You know how movies sometimes freeze all background action to highlight the seriousness of a moment—as if the main characters are all that matters, and the rest of the world is just superfluous noise? K-State, along with most of its NCAA brethren, was in such a day of irrelevant stasis yesterday, with the college football championship* game stealing all the attention.
Literally nothing happened in the world of Kansas State athletics yesterday. Oh, I’m sure dozens of dedicated young men and women worked out, practiced and prepared for their next day of competition, while coaches schemed and planned and recruited the next generation of Wildcat athletes. But nobody reported on that, so we have nothing to say about it in the Slate. All we can do is look forward. Nothing wrong with that.
* I see you, University of Central Florida. Raise your banners, print your “undefeated national champs” t-shirts and celebrate all you want. Nobody can stop you. And we here at Bring on the Cats love few things more than a finger in the eye of the Establishment.
Football National Championship
If you believe dynasties are sickening, then last night’s NCAA championship game sent you to bed angry. Though Georgia dominated the first half of the game in Atlanta and led 13-0 at halftime, Alabama rode the hot hand and amazing left arm of true freshman quarterback Tua Tagovailoa to a 26-23 overtime victory and its 17th national championship. Must be nice to reach into your bin of spare parts, pull out a five-star, No. 1 overall recruit, and plug him in at QB to win the biggest game of the year. ESPN coverage painted him as a folk hero, which is nonsense. Yeah, he was a freshman and the backup. But he hardly rose from obscurity.
If you just love college football and don’t care who is playing, the game was nirvana. Georgia made big play after big play early, and appeared poised to win on cruise control. But Alabama’s defense finally clamped down, and its offense, behind a blend of zone read, quarterback runs and option passes (sound familiar?) pulled even, 20-20, on a 4th down throw to a crossing Calvin Ridley. The play was a scrambling improvisation by the freshman QB (again, sound familiar?), and the throw might have been intended for another receiver, who was crossing in the opposite direction deeper in the end zone.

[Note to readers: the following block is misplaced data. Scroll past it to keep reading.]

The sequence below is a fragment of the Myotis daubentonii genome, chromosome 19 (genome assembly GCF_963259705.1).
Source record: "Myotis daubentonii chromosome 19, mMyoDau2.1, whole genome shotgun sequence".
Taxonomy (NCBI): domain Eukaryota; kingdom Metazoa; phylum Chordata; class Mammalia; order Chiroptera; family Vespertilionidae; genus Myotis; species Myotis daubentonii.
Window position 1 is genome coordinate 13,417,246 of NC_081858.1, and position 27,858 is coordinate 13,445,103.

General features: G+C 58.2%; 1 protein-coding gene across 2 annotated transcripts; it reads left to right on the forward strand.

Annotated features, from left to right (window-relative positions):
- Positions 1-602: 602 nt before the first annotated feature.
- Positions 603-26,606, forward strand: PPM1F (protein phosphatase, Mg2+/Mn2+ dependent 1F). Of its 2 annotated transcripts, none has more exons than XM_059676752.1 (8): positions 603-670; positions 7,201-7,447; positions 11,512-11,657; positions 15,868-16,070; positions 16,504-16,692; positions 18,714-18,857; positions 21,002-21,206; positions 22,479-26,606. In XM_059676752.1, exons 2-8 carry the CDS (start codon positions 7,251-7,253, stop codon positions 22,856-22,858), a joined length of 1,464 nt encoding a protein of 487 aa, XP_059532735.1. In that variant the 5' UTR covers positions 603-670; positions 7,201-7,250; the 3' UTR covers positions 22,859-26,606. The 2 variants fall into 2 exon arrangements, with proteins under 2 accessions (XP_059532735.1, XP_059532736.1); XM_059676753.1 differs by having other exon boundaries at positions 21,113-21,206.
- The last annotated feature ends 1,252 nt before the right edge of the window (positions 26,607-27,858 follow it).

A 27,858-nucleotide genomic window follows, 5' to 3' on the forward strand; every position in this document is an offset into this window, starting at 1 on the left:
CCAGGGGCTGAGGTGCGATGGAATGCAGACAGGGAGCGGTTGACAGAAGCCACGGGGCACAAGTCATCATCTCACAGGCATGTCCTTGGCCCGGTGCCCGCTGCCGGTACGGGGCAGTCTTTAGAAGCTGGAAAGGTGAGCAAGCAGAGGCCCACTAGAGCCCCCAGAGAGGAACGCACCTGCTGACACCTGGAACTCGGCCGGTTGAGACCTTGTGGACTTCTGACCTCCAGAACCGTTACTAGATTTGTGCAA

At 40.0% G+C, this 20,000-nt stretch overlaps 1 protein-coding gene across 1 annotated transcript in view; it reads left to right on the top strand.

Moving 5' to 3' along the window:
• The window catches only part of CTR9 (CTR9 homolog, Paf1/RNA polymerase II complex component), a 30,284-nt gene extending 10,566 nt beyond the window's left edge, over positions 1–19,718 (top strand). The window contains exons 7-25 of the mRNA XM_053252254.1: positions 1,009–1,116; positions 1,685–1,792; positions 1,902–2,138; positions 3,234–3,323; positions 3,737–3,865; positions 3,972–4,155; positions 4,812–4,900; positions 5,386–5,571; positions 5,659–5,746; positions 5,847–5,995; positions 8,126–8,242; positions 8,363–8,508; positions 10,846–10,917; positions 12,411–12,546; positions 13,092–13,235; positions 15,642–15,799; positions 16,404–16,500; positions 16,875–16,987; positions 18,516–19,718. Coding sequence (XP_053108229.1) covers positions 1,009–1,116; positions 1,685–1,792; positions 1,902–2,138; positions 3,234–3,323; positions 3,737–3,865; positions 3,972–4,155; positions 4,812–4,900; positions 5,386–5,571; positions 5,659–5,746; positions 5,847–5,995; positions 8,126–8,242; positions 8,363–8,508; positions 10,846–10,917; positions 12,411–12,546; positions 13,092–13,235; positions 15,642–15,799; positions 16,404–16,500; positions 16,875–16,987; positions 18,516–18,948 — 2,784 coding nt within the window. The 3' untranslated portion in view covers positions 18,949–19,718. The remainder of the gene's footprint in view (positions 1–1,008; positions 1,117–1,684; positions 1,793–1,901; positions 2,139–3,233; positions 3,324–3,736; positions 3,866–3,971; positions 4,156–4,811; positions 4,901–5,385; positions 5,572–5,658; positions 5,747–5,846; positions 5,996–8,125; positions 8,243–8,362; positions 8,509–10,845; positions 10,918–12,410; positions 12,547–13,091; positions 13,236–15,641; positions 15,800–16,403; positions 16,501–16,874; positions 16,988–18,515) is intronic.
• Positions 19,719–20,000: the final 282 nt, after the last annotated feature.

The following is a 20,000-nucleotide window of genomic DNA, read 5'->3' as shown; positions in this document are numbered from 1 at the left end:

After Georgia failed to move the ball, and Alabama missed a field goal attempt for the second time on the night, the game went to overtime.
The ‘Dawgs lost nine yards on their overtime possession, forcing Rodrigo Blankenship to hit a clutch 51-yard field goal for a 23-20 lead. Alabama, whose kicker had badly hooked two field goal attempts earlier in the game, would not need a kick to decide the outcome. After suffering a 16-yard sack on first down, Tagavailoa threw a perfect dime down the left side for a 41-yard walk-off win.
Because salt in other people’s sports-fan wounds is kind of fun, there’s this: Devonta Smith, who caught the pass to win the game for Alabama, was originally committed to Georgia, but flipped because Kirby Smart’s staff did not contact him after taking over. Ruh-roh.
WR DeVonta Smith, who caught the game-winner for Alabama in overtime, decommitted from Georgia about this time two years ago. Why? He said Kirby Smart’s staff didn’t have any contact with him after taking over.— Bryan Fischer (@BryanDFischer) January 9, 2018
Don’t look for the Crimson dynasty to end soon, either. Tagavailoa, as noted, is a freshman. The team’s leading rusher last night, Najee Harris, is also a freshman. Henry Ruggs, III, who caught the first touchdown pass from Tagovailoa, and DeVonta Smith, who caught the game-winning score: Freshmen. Is it out of bounds to compare a team from the Deep South to the Damn Yankees?
Here are just a few of the recaps:
Question to contemplate: Will K-State ever reach one of these title games? Or do circumstances conspire too heavily against us?
Our limited K-State sports news has to do with basketball. Next up, the women’s squad breaks the seemingly interminable chain of ranked opponents to play Iowa State Wednesday at 6:30. Unfortunately for the ladies, the game is in Ames.
Corbin McGuire spotlighted Amaad Wainright and his family’s basketball lineage for K-State Sports Extra.
Though our own athletic department has not released a game preview, the folks at Oklahoma State consider Wednesday’s contest a “Key Big 12 Road Trip.” It’s safe to say the game is important to both teams’ hopes of avoiding the conference basement.
The men’s January 16 match-up against Oklahoma has been dubbed the “Diveristy and Inclusion” game. As a bonus, you can see Trae Young in person, and for the bargain price of only $12.50.